In accordance with the FTC, Quill Café would like to disclose that the reviewer purchased this book after it was released by a library and that he did not steal it. The opinions expressed are his and no monetary compensation was offered to him by the author, illustrator or publisher. Cover art is copyright of Chicken House.*
Harriet is on her way to visit her best friend, Ivor, when she happens upon dancing butterflies. She is inspired to dance, only to have her dreams shot down. Will Harriet dance again?
Harriet is one of the best hedgehog protagonists I have come across. She is lovely and full of life. She is also incredibly sociable for a hedgehog. Not only is her best friend another hedgehog, but she greets all of the animals she meets. Harriet is obviously well-liked, as each animal happily greets her in turn.
Then she comes across the bigoted butterflies. When Harriet is moved to dance while watching them, the butterflies tell her "the butterfly dance is only for butterflies…not hedgehogs" and "butterflies only dance with butterflies." Dejected, Harriet runs off, only to find solace in her friends, who encourage her to dance again.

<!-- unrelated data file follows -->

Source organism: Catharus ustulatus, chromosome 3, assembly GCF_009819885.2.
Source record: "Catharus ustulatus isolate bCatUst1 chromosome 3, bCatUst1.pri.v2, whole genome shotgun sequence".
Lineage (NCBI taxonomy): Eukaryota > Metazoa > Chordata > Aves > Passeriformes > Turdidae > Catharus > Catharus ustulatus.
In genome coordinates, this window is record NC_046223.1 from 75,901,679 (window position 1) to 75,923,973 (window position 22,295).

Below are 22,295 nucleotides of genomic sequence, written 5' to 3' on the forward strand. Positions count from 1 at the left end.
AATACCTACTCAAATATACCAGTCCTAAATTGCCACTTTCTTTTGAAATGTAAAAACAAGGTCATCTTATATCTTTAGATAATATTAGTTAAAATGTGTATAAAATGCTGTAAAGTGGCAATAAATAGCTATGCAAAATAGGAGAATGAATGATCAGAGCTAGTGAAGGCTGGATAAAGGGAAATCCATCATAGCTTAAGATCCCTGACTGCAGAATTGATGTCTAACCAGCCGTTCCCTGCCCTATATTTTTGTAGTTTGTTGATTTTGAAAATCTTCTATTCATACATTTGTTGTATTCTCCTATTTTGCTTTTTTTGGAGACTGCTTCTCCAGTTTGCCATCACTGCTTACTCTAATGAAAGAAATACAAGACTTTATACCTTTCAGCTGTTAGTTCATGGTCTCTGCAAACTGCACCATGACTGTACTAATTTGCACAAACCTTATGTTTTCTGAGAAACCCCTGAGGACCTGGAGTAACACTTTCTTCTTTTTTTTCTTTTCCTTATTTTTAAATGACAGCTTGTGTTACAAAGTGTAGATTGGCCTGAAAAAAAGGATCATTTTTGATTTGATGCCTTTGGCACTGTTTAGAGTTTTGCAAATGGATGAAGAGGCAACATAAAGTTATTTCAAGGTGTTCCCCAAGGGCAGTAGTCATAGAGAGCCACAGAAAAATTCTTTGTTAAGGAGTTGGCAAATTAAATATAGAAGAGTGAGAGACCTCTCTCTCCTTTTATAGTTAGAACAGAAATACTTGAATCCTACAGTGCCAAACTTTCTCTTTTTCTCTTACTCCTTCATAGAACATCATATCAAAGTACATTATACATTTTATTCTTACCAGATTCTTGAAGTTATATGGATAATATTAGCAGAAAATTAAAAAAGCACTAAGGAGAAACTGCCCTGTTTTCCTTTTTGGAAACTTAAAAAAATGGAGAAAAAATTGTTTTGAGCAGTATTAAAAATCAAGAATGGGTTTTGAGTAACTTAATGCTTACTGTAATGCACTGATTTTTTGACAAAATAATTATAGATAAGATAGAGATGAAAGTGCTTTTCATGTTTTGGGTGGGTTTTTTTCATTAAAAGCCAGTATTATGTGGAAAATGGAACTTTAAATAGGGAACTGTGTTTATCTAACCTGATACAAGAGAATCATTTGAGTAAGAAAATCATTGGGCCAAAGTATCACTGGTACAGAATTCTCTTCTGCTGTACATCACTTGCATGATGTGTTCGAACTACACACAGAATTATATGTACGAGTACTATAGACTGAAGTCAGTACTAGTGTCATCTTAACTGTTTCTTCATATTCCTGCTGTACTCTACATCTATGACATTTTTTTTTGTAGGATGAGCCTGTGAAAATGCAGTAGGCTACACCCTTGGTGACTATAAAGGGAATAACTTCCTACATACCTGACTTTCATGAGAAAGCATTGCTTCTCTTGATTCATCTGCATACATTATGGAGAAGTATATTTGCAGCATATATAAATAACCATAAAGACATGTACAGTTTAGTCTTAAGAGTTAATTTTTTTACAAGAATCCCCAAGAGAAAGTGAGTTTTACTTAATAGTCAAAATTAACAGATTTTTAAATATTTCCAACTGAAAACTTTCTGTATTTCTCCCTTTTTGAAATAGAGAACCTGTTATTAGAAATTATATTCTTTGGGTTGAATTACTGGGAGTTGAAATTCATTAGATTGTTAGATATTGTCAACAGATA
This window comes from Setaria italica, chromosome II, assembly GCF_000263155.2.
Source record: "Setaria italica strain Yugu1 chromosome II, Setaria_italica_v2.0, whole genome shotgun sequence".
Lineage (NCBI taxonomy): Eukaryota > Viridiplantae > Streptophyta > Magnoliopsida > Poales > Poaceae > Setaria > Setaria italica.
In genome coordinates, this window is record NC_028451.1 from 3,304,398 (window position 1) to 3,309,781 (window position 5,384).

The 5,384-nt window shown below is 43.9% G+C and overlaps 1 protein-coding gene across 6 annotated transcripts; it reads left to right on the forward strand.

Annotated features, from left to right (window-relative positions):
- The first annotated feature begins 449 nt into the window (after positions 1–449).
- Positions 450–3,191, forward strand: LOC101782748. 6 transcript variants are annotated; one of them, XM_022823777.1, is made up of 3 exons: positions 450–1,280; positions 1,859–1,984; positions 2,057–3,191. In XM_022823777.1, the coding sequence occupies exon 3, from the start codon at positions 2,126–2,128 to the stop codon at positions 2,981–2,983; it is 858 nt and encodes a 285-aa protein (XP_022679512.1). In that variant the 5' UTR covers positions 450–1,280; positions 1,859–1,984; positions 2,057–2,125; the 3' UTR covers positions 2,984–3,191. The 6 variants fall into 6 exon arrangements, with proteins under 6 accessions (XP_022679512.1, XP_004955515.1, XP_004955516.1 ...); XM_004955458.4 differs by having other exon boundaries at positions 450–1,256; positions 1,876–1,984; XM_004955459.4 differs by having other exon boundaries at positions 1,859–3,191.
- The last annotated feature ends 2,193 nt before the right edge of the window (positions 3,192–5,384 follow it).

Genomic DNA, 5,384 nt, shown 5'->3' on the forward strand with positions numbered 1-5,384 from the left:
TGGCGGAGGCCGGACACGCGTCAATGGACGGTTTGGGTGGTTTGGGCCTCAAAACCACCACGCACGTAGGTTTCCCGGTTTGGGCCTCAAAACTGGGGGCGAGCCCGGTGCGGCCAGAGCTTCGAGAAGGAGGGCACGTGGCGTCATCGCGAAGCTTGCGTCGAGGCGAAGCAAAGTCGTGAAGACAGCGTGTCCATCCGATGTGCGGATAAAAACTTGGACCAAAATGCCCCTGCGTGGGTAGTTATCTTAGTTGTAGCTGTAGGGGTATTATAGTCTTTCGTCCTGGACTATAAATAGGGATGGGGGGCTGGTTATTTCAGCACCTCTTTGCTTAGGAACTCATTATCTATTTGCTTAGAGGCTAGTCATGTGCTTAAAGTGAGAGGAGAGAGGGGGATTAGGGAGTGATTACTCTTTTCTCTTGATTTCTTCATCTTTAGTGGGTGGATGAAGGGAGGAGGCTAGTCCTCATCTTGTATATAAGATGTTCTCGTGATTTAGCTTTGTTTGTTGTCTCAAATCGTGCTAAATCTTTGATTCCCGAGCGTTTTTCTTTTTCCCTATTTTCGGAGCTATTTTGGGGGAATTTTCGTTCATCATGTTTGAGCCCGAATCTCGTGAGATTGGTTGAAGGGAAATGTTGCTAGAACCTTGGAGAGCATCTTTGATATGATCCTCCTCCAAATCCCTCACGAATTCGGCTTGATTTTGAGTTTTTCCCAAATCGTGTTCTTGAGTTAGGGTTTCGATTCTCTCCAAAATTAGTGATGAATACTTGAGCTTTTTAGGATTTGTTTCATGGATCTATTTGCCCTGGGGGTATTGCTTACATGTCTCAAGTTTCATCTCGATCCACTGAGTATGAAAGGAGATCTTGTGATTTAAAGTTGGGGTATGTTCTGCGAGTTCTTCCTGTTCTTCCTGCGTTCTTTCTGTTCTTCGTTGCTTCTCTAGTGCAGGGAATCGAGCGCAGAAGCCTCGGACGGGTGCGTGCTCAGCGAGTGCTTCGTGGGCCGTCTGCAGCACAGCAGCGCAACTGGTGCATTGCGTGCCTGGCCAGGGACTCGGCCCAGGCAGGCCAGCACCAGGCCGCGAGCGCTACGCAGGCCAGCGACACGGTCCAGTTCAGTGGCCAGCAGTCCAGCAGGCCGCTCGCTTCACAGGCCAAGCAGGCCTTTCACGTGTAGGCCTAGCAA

One thing I really like about this book is that Harriet is given a name. It may seem like a small thing, but a lot of books about hedgehogs just give their protagonist the name "Hedgehog" or "Hedgie." My prickly point is that I wish the other animals in the books were extended the same courtesy. Instead they are referred to as Frog, Mole, etc.
This story has multiple themes. One is about following your dreams in the face of rejection and adversity. Another is about being inclusive and kind to those who are different from yourself. These are shown in the contrast of the snooty and elitist butterflies to the diverse array of animals that encourage and support Harriet.
This is an uplifting story that I recommend to readers of all ages. I do not know why a library released my copy for sale. No child should miss out on 'Harriet Dancing.'